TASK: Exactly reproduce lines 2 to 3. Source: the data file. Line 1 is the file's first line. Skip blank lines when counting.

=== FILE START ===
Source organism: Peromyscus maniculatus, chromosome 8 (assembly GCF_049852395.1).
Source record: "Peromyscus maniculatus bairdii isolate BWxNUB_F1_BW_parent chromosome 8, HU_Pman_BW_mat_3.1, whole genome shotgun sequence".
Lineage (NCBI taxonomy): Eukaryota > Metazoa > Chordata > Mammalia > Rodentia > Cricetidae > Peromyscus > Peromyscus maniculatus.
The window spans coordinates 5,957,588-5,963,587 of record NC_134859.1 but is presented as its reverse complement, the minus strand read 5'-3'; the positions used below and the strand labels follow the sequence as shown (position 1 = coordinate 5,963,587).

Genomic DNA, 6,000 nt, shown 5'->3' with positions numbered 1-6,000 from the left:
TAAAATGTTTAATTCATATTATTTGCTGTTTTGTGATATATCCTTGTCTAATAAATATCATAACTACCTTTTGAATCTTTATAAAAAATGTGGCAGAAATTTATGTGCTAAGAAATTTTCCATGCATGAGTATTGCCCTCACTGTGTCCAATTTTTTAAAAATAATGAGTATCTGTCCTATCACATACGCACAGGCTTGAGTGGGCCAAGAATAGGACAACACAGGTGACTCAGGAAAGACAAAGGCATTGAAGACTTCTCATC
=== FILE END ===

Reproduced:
Source record: "Peromyscus maniculatus bairdii isolate BWxNUB_F1_BW_parent chromosome 8, HU_Pman_BW_mat_3.1, whole genome shotgun sequence".
Lineage (NCBI taxonomy): Eukaryota > Metazoa > Chordata > Mammalia > Rodentia > Cricetidae > Peromyscus > Peromyscus maniculatus.